Listening

“We have two ears and one mouth so we can listen twice as much as we speak.” –Epitetus

In Jordan Peterson’s “12 Rules for Life” the 9th rule is to assume the person you are listening to knows something you do not. Now, we all know that listening is important. Afterall, in Dale Carnegie’s classic “How to Win Friends and Influence People” I count 9 principles that relate back to listening. Even Chris Voss, former FBI negotiator and author of “Never Split The Difference”, has said that all negotiating begins with listening and that all encompassing focus should be on listening to your counterpart when he or she is speaking – implying that listening is the most important skill in negotiating. Both Carnegie and Voss, along with others I’ve learned from, have influenced me so much that I carry around a pocket notebook to write notes as I talk with others so I do not miss anything important. As usual, however, Peterson brought the point home coming from a completely different angle.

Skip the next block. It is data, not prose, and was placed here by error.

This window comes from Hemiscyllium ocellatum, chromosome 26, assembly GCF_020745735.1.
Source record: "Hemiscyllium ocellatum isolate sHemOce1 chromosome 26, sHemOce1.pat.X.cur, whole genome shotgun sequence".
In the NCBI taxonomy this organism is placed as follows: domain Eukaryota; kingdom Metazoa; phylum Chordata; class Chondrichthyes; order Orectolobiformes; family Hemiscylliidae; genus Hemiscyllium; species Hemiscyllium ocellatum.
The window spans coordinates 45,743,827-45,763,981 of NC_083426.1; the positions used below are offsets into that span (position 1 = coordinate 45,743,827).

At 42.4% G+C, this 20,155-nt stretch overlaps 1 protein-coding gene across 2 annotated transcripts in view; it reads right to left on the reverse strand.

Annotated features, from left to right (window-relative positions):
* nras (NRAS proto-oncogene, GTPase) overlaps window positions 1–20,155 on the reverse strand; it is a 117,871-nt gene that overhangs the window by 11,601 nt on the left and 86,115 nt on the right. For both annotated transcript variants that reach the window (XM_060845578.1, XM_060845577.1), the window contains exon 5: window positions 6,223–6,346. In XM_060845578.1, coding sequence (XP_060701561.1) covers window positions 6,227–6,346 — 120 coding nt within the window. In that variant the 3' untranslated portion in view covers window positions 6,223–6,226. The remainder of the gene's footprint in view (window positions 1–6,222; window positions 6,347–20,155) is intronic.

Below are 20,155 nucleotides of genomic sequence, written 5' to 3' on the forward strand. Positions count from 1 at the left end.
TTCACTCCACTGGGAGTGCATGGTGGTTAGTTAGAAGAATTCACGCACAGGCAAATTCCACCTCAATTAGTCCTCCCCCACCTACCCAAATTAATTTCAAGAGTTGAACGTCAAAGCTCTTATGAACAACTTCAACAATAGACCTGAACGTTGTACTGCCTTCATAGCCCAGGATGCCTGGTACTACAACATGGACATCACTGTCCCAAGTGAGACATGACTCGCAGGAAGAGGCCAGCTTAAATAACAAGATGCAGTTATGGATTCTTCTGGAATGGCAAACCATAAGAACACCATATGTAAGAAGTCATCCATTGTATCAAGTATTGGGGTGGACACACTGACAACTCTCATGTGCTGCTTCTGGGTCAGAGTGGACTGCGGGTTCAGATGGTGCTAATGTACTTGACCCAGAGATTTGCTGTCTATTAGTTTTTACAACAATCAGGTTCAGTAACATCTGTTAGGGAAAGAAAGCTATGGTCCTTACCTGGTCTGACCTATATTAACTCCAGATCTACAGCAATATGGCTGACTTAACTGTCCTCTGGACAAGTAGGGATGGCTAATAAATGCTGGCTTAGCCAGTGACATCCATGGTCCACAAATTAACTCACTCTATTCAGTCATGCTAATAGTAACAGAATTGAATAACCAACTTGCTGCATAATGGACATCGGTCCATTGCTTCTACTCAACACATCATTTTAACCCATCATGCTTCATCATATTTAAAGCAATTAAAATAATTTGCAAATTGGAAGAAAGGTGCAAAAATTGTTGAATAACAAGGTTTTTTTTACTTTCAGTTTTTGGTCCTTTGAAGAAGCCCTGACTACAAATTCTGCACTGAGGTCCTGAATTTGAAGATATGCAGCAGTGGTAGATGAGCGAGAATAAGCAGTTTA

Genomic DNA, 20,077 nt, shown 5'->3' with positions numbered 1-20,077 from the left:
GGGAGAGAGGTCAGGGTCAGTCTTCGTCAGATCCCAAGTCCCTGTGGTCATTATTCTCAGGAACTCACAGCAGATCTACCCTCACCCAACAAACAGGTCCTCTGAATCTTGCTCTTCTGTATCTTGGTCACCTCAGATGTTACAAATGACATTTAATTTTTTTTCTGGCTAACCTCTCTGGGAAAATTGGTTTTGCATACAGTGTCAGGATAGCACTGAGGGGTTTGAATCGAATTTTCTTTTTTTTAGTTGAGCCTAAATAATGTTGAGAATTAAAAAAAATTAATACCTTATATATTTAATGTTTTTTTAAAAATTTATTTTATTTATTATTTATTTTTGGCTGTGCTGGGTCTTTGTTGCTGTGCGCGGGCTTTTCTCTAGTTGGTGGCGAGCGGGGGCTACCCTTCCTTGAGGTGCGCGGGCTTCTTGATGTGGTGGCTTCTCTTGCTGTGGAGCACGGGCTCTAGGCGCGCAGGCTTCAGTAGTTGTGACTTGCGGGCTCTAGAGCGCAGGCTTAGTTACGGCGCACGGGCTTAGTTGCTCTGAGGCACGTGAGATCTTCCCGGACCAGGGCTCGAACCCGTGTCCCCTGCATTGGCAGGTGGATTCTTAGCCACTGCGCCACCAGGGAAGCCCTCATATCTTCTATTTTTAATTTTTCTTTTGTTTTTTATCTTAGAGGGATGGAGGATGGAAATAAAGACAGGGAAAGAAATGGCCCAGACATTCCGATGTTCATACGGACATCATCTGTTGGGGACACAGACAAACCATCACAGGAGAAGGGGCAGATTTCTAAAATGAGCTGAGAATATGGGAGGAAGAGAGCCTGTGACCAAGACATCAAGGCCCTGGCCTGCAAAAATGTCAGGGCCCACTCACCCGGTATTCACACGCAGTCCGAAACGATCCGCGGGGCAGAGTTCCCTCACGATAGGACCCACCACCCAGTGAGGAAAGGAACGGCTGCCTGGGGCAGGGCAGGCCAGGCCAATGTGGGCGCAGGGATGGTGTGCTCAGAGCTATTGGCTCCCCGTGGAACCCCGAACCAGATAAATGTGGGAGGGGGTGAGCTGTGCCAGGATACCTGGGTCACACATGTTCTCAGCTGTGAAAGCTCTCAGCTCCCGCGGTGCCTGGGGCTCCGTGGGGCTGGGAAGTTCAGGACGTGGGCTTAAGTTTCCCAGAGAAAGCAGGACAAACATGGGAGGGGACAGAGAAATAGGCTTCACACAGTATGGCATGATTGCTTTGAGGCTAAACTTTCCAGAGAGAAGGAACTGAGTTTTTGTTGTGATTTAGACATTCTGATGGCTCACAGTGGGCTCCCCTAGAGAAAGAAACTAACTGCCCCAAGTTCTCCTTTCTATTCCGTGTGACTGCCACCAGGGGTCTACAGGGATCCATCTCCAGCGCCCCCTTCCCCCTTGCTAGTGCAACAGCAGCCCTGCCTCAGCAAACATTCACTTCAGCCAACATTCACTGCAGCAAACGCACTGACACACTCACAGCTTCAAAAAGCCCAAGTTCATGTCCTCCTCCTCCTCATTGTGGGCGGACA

Peterson relates the act of listening as enabling others to think. People need to think, and they can think by simulating the world around them. If he projects his thoughts on them in the form of advice it lets his clients off the hook of thinking. Carl Rogers wrote, “The great majority of us cannot listen; we find ourselves compelled to evaluate, because listening is too dangerous. The first requirement is courage, and we do not always have it.” Peterson recommends the same exercise that Rogers suggested many years ago: Institute a rule that each person can speak up for himself only after he has first restated the ideas and feelings of the previous speaker accurately, and to that speaker’s satisfaction.” They suggest that true listening takes courage because when you are committed to summarizing someone’s thoughts you open the door to having their thoughts influence you.

Think about it, how often when someone else is speaking are you thinking about what you are going to say next. If you’re like me, it takes serious effort to put all your attention on what the other person is saying. This is a skill, a great skill that takes courage to practice. It is a skill worth while; whether you are trying to win friends, negotiate like your life depends on it, or to lead a better life. So try what Carl Rogers suggests with just one person, have the courage to listen.

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